Part XV: SEC Enforcement Trends And Priorities, 2008
Last year, the Commission brought 10 cases which named lawyers as defendants. This was a record number. Many of these cases were based on allegations of insider trading, options backdating and fraud.
Two cases from last year which are currently in litigation and of note are:
SEC v. Collins, Case No. 07 CV 111343 (S.D.N.Y. Dec. 18, 2007) which arose out of the collapse of Refco. The Commission’s complaint alleges that Joseph Collins, a partner at the law firm of Mayer Brown LLP and Refco’s long time outside counsel, learned that Refco Group Holdings, Inc., a non-Refco entity controlled by Phillip Bennett, Refco’s CEO, owed Refco hundreds of millions of dollars. Mr. Collins participated in, worked on, and supervised other attorneys who documented periodic transactions in which a Refco subsidiary appeared to loan Refco Group Holdings millions of dollars in transactions which were later reversed. In the transactions, Refco assumed hundreds of millions of dollars in liabilities. Specifically, in 2004 Refco placed $600 million in senior subordinated notes with certain financial institutions pursuant to an offering circular. The next year, Refco conducted an IPO. The offering circular did not disclose Refco Group Holdings debts or the round trip transactions used to conceal it at times.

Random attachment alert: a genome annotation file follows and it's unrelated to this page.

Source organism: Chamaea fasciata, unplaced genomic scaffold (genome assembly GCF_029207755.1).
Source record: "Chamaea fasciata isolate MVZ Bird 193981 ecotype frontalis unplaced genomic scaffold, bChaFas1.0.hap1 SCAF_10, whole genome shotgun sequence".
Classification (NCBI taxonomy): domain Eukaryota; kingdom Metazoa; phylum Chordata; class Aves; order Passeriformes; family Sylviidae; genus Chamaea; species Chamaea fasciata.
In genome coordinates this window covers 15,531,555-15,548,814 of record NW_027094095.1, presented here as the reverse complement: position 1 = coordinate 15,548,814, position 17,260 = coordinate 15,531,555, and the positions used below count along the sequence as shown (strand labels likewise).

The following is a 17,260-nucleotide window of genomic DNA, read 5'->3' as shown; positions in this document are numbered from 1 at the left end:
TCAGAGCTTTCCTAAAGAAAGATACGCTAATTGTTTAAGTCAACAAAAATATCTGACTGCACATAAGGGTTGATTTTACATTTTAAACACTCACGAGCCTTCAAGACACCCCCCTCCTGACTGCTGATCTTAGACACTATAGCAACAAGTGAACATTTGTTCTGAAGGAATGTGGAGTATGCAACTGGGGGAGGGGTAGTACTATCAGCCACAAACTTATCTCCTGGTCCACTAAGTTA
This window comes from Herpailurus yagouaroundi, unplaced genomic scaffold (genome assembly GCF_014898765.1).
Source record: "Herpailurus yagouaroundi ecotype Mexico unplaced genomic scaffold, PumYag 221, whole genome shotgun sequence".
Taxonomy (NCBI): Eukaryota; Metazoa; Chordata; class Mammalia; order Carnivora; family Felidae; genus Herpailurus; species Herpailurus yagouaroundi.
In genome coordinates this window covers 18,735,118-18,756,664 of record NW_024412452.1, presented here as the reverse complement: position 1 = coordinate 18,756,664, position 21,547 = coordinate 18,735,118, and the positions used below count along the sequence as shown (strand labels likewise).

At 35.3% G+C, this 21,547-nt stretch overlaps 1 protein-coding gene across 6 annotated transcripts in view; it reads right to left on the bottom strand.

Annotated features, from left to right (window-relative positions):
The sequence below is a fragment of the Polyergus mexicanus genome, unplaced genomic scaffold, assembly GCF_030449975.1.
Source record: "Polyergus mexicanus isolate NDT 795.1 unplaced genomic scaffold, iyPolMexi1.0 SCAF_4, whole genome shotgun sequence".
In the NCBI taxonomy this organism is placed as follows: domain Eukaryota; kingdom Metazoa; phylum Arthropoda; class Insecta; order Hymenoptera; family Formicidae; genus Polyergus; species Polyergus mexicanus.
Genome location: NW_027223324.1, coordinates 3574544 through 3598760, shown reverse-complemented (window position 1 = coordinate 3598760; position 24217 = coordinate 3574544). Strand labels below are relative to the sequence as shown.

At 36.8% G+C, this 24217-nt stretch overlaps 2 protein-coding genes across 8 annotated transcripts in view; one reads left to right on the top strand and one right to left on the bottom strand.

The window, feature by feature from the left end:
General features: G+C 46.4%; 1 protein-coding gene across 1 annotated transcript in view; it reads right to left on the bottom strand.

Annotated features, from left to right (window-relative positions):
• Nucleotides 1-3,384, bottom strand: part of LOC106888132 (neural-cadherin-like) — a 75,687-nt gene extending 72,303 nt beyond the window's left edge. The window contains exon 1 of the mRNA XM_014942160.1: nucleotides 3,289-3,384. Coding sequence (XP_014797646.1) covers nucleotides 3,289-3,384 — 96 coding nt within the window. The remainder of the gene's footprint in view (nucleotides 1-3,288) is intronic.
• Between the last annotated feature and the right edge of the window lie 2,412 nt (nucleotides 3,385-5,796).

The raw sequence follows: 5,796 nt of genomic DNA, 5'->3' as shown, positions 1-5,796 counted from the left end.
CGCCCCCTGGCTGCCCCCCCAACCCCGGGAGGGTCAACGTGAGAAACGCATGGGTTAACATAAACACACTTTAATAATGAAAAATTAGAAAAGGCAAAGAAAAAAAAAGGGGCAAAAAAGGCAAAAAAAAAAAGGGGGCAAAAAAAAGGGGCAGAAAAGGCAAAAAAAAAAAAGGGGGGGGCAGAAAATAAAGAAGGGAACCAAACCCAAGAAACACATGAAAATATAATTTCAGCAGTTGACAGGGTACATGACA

The SEC is seeking a permanent injunction which would enjoin defendant Collins from future violations of Section 10(b) and a civil penalty. Mr. Collins was also indicted on similar charges. U.S. v. Collins, Case No. 1:0-cr-01170 (S.D.N.Y. Dec. 18, 2007).
A second case involves Christi R. Sulzbach, former general counsel and chief compliance officer of Tenet Healthcare Corp., SEC v. Tenet Healthcare Corp., No. CV-07-2144 (C.D. Cal. April 2, 2007). The complaint in this case alleges that the company and several officers, along with Ms. Sulzbach, misled the investing public by failing to disclose a company strategy, its impact on revenues and earnings and the fact that it could not be sustained in the MD&A section of the filings.
All of the officers except Ms. Sulzbach settled. This case, and both of those involving Mr. Collins, is in litigation.
Next: The subprime crisis